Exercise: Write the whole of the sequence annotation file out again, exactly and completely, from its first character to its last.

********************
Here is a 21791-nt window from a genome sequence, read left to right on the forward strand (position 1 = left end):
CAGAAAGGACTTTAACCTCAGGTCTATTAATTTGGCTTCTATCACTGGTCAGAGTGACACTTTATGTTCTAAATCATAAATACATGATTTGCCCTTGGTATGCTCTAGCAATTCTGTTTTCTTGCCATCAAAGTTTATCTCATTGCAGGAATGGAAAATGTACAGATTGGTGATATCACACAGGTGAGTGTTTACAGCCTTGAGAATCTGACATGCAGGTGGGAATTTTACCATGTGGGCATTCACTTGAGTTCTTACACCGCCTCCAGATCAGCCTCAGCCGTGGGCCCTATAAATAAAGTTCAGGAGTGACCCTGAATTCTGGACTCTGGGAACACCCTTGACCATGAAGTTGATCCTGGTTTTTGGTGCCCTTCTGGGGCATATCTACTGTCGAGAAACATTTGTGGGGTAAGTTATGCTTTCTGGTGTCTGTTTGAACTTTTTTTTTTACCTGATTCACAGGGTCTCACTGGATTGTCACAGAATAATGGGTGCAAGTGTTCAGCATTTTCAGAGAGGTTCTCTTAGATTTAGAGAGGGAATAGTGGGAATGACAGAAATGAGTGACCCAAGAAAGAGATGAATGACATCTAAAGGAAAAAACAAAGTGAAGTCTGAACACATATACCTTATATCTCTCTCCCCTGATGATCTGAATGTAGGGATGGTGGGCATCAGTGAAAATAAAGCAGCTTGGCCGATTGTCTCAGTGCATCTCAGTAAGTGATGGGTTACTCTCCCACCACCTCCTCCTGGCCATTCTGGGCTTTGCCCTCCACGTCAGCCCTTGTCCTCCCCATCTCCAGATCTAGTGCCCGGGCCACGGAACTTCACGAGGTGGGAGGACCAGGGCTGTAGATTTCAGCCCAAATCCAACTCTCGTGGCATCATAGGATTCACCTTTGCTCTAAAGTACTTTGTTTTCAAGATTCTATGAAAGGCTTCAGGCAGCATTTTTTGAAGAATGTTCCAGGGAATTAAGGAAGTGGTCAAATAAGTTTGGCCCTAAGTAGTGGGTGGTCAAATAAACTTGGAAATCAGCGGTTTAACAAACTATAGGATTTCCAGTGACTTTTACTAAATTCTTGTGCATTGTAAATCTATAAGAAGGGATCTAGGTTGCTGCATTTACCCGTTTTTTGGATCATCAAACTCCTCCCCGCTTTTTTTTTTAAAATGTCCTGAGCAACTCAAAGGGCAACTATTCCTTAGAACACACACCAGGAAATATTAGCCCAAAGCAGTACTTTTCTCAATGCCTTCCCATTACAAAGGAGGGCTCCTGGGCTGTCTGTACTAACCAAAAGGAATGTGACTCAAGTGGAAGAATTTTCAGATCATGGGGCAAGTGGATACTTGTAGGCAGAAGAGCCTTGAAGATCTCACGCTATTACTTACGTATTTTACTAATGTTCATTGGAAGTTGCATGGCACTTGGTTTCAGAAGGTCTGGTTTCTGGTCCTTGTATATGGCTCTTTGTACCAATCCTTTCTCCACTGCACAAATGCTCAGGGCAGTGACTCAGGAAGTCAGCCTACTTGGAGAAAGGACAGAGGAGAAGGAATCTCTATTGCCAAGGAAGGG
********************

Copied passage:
Here is a 21791-nt window from a genome sequence, read left to right on the forward strand (position 1 = left end):
CAGAAAGGACTTTAACCTCAGGTCTATTAATTTGGCTTCTATCACTGGTCAGAGTGACACTTTATGTTCTAAATCATAAATACATGATTTGCCCTTGGTATGCTCTAGCAATTCTGTTTTCTTGCCATCAAAGTTTATCTCATTGCAGGAATGGAAAATGTACAGATTGGTGATATCACACAGGTGAGTGTTTACAGCCTTGAGAATCTGACATGCAGGTGGGAATTTTACCATGTGGGCATTCACTTGAGTTCTTACACCGCCTCCAGATCAGCCTCAGCCGTGGGCCCTATAAATAAAGTTCAGGAGTGACCCTGAATTCTGGACTCTGGGAACACCCTTGACCATGAAGTTGATCCTGGTTTTTGGTGCCCTTCTGGGGCATATCTACTGTCGAGAAACATTTGTGGGGTAAGTTATGCTTTCTGGTGTCTGTTTGAACTTTTTTTTTTACCTGATTCACAGGGTCTCACTGGATTGTCACAGAATAATGGGTGCAAGTGTTCAGCATTTTCAGAGAGGTTCTCTTAGATTTAGAGAGGGAATAGTGGGAATGACAGAAATGAGTGACCCAAGAAAGAGATGAATGACATCTAAAGGAAAAAACAAAGTGAAGTCTGAACACATATACCTTATATCTCTCTCCCCTGATGATCTGAATGTAGGGATGGTGGGCATCAGTGAAAATAAAGCAGCTTGGCCGATTGTCTCAGTGCATCTCAGTAAGTGATGGGTTACTCTCCCACCACCTCCTCCTGGCCATTCTGGGCTTTGCCCTCCACGTCAGCCCTTGTCCTCCCCATCTCCAGATCTAGTGCCCGGGCCACGGAACTTCACGAGGTGGGAGGACCAGGGCTGTAGATTTCAGCCCAAATCCAACTCTCGTGGCATCATAGGATTCACCTTTGCTCTAAAGTACTTTGTTTTCAAGATTCTATGAAAGGCTTCAGGCAGCATTTTTTGAAGAATGTTCCAGGGAATTAAGGAAGTGGTCAAATAAGTTTGGCCCTAAGTAGTGGGTGGTCAAATAAACTTGGAAATCAGCGGTTTAACAAACTATAGGATTTCCAGTGACTTTTACTAAATTCTTGTGCATTGTAAATCTATAAGAAGGGATCTAGGTTGCTGCATTTACCCGTTTTTTGGATCATCAAACTCCTCCCCGCTTTTTTTTTTAAAATGTCCTGAGCAACTCAAAGGGCAACTATTCCTTAGAACACACACCAGGAAATATTAGCCCAAAGCAGTACTTTTCTCAATGCCTTCCCATTACAAAGGAGGGCTCCTGGGCTGTCTGTACTAACCAAAAGGAATGTGACTCAAGTGGAAGAATTTTCAGATCATGGGGCAAGTGGATACTTGTAGGCAGAAGAGCCTTGAAGATCTCACGCTATTACTTACGTATTTTACTAATGTTCATTGGAAGTTGCATGGCACTTGGTTTCAGAAGGTCTGGTTTCTGGTCCTTGTATATGGCTCTTTGTACCAATCCTTTCTCCACTGCACAAATGCTCAGGGCAGTGACTCAGGAAGTCAGCCTACTTGGAGAAAGGACAGAGGAGAAGGAATCTCTATTGCCAAGGAAGGG